One of the film's songs, Since I Kissed My Baby Goodbye, was nominated for an Academy Award for Best Song.


Du Barry Was a Lady

Du Barry Was a Lady is a 1943 American musical comedy film, starring Red Skelton, Lucille Ball, Gene Kelly and Tommy Dorsey and his Orchestra. It is based on the 1939 stage musical of the same name. Shot in Technicolor, the film was directed by Roy Del Ruth and produced and distributed by Metro-Goldwyn-Mayer.

Du Barry Was A Lady - Trailer - 1943

Lucille Ball Songs - Du Barry Was a Lady (1943)


The Pirate

The Pirate is a 1948 American musical film produced by Metro-Goldwyn-Mayer. With songs by Cole Porter, it stars Judy Garland and Gene Kelly with costars Walter Slezak, Gladys Cooper, Reginald Owen, and George Zucco.

The Pirate (1948) Official Trailer - Gene Kelly 

Judy Garland "Mac the Black" from "The Pirate" 1948

The Pirate Ballet (1948) Gene Kelly & Judy Garland

Judy Garland - Mack the Black - The Pirate (1948)


High Society

High Society is a 1956 American romantic musical comedy film directed by Charles Walters and starring Bing Crosby, Grace Kelly, and Frank Sinatra. The film was produced by Sol C. Siegel for Metro-Goldwyn-Mayer, and shot in VistaVision and Technicolor, with music and lyrics by Cole Porter.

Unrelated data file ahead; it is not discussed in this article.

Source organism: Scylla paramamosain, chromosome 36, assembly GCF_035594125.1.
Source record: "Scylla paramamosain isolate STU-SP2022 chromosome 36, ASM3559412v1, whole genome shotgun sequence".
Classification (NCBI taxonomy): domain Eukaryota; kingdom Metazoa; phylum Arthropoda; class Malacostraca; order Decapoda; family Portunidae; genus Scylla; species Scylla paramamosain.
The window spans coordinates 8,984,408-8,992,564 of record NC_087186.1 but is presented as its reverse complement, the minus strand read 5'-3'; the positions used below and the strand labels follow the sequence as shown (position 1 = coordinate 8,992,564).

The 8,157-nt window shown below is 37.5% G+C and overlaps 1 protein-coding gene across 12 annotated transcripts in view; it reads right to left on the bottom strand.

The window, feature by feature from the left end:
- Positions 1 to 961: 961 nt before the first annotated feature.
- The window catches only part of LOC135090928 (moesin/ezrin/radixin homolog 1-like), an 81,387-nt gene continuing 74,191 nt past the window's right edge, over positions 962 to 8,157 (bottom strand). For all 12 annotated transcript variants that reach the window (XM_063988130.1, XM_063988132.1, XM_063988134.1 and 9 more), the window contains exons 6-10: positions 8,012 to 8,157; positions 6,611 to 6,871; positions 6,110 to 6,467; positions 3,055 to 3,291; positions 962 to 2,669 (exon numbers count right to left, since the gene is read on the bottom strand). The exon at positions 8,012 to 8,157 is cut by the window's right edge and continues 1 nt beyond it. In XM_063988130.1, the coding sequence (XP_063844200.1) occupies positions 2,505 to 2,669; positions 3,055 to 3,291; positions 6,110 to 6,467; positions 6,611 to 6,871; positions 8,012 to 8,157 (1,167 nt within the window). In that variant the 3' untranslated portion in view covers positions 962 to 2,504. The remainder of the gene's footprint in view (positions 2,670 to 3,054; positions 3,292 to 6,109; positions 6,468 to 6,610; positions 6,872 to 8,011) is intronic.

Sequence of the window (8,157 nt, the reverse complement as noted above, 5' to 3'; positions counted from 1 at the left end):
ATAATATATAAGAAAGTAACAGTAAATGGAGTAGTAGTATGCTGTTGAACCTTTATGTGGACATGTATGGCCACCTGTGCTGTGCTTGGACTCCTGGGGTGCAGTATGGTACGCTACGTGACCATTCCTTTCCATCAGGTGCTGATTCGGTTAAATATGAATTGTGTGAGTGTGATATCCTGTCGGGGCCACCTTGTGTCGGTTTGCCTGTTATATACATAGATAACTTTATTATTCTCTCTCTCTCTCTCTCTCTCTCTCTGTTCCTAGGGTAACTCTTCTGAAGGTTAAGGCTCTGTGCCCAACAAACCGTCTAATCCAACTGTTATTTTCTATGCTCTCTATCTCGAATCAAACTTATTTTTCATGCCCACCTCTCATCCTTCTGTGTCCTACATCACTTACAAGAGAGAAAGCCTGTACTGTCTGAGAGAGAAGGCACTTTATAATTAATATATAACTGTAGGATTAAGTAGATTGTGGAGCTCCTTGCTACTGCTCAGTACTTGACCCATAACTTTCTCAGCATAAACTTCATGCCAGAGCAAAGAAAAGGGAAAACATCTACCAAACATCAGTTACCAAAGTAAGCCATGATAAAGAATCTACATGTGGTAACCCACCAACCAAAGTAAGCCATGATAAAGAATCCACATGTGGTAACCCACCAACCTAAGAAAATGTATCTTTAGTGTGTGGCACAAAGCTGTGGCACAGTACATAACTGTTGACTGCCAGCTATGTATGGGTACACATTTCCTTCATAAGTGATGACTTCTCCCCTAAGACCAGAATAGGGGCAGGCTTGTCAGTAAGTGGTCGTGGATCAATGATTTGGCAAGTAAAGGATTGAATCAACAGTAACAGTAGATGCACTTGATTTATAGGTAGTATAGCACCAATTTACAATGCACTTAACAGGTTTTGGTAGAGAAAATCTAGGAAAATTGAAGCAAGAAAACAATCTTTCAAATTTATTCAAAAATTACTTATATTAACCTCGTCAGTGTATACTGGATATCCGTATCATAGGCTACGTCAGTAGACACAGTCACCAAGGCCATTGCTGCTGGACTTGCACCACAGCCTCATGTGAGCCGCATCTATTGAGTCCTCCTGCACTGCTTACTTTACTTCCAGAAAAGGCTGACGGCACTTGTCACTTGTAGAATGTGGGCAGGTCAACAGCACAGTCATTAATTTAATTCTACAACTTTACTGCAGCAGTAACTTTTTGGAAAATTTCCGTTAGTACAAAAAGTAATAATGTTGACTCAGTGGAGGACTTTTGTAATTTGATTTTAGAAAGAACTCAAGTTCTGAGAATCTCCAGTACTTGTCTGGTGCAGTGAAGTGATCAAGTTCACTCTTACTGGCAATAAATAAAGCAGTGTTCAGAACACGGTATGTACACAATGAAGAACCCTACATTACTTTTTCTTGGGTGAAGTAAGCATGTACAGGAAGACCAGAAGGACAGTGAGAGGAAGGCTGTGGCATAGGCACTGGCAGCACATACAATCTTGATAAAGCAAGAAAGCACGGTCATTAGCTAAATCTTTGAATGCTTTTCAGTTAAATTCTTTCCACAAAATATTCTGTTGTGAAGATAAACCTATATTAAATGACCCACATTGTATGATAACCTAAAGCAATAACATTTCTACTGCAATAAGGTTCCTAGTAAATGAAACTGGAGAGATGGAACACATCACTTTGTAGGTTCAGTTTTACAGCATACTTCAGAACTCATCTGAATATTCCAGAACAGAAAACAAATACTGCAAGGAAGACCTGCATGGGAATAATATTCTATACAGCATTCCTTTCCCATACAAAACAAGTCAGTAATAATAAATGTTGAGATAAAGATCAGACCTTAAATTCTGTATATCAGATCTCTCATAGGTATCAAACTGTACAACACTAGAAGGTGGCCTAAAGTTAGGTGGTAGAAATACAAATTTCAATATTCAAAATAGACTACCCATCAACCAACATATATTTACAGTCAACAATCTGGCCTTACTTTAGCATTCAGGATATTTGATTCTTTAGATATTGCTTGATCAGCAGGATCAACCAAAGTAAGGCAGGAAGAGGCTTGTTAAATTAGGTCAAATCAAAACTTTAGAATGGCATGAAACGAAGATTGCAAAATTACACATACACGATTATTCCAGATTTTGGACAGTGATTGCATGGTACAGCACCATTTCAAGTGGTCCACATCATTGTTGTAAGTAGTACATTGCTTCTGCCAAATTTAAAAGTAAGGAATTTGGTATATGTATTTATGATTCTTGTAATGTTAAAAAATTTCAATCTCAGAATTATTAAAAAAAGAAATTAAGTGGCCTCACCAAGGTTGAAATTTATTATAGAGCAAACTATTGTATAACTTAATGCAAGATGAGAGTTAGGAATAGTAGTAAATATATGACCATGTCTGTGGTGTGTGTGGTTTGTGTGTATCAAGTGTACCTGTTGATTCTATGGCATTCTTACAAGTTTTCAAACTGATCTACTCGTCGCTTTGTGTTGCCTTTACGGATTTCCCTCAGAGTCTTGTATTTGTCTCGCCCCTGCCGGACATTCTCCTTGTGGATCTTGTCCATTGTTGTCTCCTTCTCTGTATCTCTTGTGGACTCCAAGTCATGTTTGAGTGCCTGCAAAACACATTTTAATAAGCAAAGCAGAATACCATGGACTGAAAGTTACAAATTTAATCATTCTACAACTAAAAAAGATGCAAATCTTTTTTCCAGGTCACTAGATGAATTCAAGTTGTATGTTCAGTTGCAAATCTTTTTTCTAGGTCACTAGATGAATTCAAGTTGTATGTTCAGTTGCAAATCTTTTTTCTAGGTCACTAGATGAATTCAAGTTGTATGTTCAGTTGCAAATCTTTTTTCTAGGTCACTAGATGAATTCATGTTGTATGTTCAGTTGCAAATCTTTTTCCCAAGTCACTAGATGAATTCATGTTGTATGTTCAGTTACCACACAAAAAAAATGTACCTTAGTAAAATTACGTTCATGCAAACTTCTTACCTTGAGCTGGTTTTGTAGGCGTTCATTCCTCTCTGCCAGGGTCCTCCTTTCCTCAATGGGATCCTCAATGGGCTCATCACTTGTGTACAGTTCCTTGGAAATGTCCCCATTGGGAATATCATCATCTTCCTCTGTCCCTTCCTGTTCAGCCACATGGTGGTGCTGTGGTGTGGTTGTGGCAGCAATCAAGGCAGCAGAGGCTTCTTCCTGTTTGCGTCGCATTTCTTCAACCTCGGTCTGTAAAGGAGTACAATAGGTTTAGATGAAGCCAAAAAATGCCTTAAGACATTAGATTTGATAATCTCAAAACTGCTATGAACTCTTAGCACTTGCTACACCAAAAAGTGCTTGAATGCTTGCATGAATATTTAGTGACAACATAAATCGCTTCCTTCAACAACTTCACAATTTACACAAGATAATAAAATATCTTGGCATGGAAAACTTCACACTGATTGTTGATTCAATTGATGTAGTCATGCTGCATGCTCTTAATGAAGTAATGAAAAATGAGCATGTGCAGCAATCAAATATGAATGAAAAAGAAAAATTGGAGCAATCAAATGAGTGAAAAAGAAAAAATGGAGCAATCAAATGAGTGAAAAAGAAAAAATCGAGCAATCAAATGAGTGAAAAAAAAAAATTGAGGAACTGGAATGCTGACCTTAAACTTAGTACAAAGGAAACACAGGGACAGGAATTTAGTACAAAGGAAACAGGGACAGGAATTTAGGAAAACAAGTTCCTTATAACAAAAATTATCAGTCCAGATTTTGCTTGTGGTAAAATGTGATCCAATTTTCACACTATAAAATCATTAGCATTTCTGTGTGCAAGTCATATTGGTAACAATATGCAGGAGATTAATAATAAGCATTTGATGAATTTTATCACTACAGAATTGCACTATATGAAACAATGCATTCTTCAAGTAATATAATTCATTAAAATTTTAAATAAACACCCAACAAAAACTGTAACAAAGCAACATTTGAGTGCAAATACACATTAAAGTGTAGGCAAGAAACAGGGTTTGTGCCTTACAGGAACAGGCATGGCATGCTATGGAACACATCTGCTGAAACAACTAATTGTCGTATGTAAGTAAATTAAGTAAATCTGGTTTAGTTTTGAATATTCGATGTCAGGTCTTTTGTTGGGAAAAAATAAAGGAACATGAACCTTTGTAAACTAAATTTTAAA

The film is a musical remake of the 1940 film The Philadelphia Story starring Cary Grant, Katharine Hepburn, and James Stewart, which was based on the play The Philadelphia Story by Philip Barry (which had starred Hepburn on Broadway). High Society's screenplay was written by John Patrick and involves a successful popular jazz musician (Bing Crosby) who tries to win back the affections of his ex-wife (Grace Kelly), who is preparing to marry another man. The cast also features Celeste Holm, John Lund and Louis Calhern, in his final film, with a musical contribution by Louis Armstrong.

High Society was the last film appearance of Grace Kelly, before she became Princess consort of Monaco.

High Society - Original Trailer 1956

High Society - What a Swell Party

Frank Sinatra - Who Wants to be a Millionaire (Soundtrack High Society) High Quality

Bing Crosby Little one High Society

Bing Crosby Grace Kelly 'True Love'

Movie Trailer High Society 1956

Grace Kelly in High Society 1956

High Society (1956) Beginning & End with Louis Armstrong & his Band

Frank sinatra You're Sensational From High Society

High Society - Now You Have Jazz


Les Girls

Les Girls, also known as Cole Porter's Les Girls, is a 1957 musical comedy film made by Metro-Goldwyn-Mayer. It was directed by George Cukor and produced by Sol C. Siegel, with Saul Chaplin as associate producer. The screenplay was by John Patrick, based on a story by Vera Caspary. The music and lyrics were by Cole Porter.

It stars Gene Kelly, Kay Kendall, Mitzi Gaynor and Taina Elg, and the cast also includes Jacques Bergerac, Leslie Phillips, Henry Daniell and Patrick Macnee.